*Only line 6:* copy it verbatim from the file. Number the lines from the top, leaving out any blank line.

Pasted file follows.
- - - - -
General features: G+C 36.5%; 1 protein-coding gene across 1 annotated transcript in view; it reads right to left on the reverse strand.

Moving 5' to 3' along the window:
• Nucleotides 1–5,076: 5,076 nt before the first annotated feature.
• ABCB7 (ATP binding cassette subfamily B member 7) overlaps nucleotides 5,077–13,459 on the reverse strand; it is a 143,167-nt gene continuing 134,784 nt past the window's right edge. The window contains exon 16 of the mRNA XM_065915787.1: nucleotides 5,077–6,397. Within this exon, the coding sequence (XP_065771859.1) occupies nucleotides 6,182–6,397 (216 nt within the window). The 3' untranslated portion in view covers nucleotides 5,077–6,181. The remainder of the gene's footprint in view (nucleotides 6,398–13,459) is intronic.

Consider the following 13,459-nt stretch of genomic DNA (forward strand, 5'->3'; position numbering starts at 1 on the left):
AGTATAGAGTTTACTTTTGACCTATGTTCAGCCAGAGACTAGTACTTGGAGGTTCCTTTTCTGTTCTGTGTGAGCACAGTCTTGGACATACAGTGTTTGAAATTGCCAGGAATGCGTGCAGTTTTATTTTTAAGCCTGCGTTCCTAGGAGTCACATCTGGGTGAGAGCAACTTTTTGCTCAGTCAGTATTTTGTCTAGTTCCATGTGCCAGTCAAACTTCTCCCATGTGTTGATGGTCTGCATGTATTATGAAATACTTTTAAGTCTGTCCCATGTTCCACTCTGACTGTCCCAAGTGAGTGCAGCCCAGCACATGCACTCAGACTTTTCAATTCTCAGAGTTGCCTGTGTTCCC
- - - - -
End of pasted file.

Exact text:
AGTATAGAGTTTACTTTTGACCTATGTTCAGCCAGAGACTAGTACTTGGAGGTTCCTTTTCTGTTCTGTGTGAGCACAGTCTTGGACATACAGTGTTTGAAATTGCCAGGAATGCGTGCAGTTTTATTTTTAAGCCTGCGTTCCTAGGAGTCACATCTGGGTGAGAGCAACTTTTTGCTCAGTCAGTATTTTGTCTAGTTCCATGTGCCAGTCAAACTTCTCCCATGTGTTGATGGTCTGCATGTATTATGAAATACTTTTAAGTCTGTCCCATGTTCCACTCTGACTGTCCCAAGTGAGTGCAGCCCAGCACATGCACTCAGACTTTTCAATTCTCAGAGTTGCCTGTGTTCCC